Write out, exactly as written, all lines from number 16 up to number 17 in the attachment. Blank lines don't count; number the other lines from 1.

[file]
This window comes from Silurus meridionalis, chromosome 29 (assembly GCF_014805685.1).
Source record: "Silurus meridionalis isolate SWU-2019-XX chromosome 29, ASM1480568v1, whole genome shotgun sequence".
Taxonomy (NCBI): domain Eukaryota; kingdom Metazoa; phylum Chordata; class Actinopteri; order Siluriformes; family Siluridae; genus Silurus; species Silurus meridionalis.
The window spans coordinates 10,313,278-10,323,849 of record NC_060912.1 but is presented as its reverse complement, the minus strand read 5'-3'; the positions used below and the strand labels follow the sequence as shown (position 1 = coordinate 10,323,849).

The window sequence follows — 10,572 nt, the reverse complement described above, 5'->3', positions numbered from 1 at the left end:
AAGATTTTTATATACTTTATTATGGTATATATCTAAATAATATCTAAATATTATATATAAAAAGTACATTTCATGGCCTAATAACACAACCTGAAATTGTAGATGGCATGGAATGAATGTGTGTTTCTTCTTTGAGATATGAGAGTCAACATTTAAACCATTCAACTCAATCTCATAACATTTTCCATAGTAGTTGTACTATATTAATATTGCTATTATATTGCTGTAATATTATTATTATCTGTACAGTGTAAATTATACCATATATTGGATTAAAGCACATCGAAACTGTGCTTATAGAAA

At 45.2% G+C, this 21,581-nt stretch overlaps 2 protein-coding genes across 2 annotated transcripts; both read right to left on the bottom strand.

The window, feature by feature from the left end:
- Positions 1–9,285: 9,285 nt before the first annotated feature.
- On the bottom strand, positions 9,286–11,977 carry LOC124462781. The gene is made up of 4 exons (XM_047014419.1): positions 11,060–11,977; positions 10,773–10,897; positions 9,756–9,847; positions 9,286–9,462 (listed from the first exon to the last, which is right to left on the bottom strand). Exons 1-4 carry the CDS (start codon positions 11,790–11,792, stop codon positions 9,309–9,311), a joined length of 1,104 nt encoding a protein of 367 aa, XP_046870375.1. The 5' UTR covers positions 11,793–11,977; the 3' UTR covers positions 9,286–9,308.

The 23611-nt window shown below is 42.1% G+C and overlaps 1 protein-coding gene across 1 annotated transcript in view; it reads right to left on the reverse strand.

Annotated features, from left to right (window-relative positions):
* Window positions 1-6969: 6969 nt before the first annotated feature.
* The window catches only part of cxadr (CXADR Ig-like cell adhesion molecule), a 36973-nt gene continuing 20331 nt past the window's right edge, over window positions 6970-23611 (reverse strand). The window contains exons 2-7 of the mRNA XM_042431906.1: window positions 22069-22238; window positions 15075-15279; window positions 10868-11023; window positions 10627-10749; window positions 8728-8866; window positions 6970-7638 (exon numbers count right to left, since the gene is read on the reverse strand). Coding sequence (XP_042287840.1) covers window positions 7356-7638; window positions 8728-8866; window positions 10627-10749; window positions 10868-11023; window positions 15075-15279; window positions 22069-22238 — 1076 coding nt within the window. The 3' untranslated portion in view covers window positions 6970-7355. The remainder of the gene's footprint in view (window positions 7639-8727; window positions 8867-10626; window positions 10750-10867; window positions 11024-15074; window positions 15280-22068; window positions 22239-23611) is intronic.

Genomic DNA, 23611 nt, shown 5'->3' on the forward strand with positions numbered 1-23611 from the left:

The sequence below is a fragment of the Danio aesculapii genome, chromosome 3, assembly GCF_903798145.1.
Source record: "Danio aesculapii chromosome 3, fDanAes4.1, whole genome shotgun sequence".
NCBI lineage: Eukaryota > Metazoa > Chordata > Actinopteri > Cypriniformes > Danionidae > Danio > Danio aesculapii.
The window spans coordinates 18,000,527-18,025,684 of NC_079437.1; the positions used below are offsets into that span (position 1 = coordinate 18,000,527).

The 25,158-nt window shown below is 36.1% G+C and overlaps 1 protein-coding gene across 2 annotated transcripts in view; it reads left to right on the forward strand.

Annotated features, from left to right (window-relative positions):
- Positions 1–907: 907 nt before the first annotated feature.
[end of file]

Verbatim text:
The sequence below is a fragment of the Danio aesculapii genome, chromosome 3, assembly GCF_903798145.1.
Source record: "Danio aesculapii chromosome 3, fDanAes4.1, whole genome shotgun sequence".